In our MKE Music Rewind series, we revisit notable Milwaukee music that was released before Milwaukee Record became a thing in April 2014.
The first out-of-town destination I drove to after receiving my driver’s license was a little indie record shop about half an hour from my rural Ohio hometown. In 2001, it was the nearest place, to my knowledge, where I could find actual, physical copies of the albums I’d pieced together from MP3s posted on Geocities-hosted fan sites.
There, at Side-One Records in Richmond, Indiana, I found a haven for building a collection of music that would become the soundtrack to my teenage years. Every other week or so, I’d rev up my 1988 Toyota Celica and putter down meandering, cornfield-lined roads, crossing state lines to arrive at my favorite record shop. After a while, the shop owner, Willy, and his employees got to know me, familiar with my timid “hello” as I walked through the door, making a beeline to the punk/emo section. They’d give their nod of approval to my latest purchases and pass along recommendations, and it felt nice to have this small connection coming from a town where I felt so isolated in my musical interests.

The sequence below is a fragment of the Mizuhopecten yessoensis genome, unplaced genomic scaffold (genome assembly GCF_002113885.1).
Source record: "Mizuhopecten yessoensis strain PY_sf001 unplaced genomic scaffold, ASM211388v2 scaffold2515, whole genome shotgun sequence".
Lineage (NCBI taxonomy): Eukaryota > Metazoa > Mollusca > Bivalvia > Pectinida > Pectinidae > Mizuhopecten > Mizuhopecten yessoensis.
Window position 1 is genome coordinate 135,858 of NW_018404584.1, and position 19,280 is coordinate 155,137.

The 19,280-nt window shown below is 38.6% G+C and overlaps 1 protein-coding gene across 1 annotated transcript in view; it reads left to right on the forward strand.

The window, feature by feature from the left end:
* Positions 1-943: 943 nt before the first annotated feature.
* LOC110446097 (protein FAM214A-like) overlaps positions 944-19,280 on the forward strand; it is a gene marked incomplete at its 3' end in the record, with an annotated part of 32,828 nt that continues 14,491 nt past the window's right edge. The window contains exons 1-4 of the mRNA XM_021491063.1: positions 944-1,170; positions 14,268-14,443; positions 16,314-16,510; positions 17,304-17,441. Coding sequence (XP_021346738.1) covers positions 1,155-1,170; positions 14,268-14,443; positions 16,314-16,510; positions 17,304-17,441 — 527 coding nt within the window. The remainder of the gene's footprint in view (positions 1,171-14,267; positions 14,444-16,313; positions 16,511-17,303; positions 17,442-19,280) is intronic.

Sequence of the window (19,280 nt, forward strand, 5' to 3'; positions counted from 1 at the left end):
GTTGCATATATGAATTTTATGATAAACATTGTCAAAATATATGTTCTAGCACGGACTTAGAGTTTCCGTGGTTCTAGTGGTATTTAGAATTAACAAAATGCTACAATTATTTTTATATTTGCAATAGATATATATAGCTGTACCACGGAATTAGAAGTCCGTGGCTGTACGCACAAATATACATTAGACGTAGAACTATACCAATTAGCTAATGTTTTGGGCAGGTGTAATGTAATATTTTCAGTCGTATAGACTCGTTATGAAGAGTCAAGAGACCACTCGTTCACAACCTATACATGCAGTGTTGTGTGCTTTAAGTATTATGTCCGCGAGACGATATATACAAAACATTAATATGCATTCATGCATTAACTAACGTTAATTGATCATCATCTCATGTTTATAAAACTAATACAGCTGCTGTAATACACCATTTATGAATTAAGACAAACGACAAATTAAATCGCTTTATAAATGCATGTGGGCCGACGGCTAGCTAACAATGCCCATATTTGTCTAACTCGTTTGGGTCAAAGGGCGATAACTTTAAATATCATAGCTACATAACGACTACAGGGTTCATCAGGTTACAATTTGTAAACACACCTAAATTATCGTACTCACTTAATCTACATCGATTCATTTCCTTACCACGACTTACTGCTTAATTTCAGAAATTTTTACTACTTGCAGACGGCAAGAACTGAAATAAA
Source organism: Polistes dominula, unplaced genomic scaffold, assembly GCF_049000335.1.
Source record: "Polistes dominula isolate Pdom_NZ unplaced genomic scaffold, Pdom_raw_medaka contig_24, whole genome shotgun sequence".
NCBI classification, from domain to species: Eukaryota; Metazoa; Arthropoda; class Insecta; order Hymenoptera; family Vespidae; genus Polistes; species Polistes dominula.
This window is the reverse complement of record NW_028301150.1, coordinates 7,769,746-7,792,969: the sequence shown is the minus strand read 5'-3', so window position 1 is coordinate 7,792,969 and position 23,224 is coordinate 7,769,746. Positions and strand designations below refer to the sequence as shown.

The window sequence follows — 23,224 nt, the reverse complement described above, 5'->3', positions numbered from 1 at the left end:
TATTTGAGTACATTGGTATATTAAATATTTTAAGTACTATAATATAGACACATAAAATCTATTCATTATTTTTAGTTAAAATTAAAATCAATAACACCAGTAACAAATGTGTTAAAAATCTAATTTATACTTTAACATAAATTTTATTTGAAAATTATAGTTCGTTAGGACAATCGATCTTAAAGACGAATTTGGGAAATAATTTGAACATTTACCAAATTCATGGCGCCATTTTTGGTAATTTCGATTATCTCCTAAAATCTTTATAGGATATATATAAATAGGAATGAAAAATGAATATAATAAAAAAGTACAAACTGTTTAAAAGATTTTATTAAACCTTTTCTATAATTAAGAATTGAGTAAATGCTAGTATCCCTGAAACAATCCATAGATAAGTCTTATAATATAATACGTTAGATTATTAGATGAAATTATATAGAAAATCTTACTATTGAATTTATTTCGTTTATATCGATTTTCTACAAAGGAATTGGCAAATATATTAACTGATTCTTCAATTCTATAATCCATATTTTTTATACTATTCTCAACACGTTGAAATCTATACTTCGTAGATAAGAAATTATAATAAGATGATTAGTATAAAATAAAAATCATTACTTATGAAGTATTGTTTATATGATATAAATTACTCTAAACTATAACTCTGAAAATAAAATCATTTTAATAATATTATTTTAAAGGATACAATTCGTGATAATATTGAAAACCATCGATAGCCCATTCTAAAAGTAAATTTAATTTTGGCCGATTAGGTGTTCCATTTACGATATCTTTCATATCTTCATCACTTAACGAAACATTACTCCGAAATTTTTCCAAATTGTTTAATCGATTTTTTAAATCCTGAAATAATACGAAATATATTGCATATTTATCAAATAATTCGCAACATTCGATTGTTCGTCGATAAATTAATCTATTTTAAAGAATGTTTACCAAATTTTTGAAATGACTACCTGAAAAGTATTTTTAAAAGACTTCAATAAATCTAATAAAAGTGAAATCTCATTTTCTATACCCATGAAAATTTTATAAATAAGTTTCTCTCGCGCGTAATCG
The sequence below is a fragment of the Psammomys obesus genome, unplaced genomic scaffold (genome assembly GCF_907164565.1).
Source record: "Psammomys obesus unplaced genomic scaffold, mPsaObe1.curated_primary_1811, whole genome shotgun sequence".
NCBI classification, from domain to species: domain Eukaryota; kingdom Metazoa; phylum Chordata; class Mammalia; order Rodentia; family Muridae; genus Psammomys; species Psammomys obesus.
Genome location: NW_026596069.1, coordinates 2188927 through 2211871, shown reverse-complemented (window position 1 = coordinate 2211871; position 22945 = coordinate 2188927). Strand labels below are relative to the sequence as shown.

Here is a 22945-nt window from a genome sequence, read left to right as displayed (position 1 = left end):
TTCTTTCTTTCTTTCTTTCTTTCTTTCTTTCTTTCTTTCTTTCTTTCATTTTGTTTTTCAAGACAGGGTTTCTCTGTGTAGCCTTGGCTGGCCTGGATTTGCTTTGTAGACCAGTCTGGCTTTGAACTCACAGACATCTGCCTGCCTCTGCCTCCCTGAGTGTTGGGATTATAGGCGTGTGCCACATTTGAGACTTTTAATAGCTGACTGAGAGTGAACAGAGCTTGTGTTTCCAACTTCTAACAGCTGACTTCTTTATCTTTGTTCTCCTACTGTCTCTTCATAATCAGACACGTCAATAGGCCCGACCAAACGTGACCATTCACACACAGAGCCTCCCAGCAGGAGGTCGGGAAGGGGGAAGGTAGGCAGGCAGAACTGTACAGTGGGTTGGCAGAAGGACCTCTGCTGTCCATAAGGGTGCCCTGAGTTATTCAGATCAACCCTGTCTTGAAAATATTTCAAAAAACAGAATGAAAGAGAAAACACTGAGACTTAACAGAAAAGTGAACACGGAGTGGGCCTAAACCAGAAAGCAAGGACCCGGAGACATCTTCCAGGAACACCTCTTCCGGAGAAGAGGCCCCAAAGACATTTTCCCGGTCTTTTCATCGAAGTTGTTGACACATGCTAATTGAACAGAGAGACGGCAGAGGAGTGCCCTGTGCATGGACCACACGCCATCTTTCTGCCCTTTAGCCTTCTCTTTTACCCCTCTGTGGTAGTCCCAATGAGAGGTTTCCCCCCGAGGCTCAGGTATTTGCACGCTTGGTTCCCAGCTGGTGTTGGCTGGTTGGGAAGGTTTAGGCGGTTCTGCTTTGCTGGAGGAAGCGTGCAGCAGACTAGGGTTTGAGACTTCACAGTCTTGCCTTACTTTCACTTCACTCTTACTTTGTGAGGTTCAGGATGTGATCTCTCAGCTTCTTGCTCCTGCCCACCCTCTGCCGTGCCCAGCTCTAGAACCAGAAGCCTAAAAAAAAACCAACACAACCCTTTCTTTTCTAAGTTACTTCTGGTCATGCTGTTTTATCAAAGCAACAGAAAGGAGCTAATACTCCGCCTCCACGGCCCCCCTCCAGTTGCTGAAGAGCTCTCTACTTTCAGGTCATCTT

On one of my visits, Willy sauntered back as I was browsing and plucked a CD from the new releases section: the Benjamins’ The Art Of Disappointment. I’d never heard of the band, but the album was released on Drive-Thru Records, and, back then, that was good enough for me. I added it to my stack and as soon as I hopped in my car and painstakingly peeled off the jewel-case sticker, I threw the disc in my car’s cassette-to-CD adapter for the drive home (an incredibly 2001 thing to do).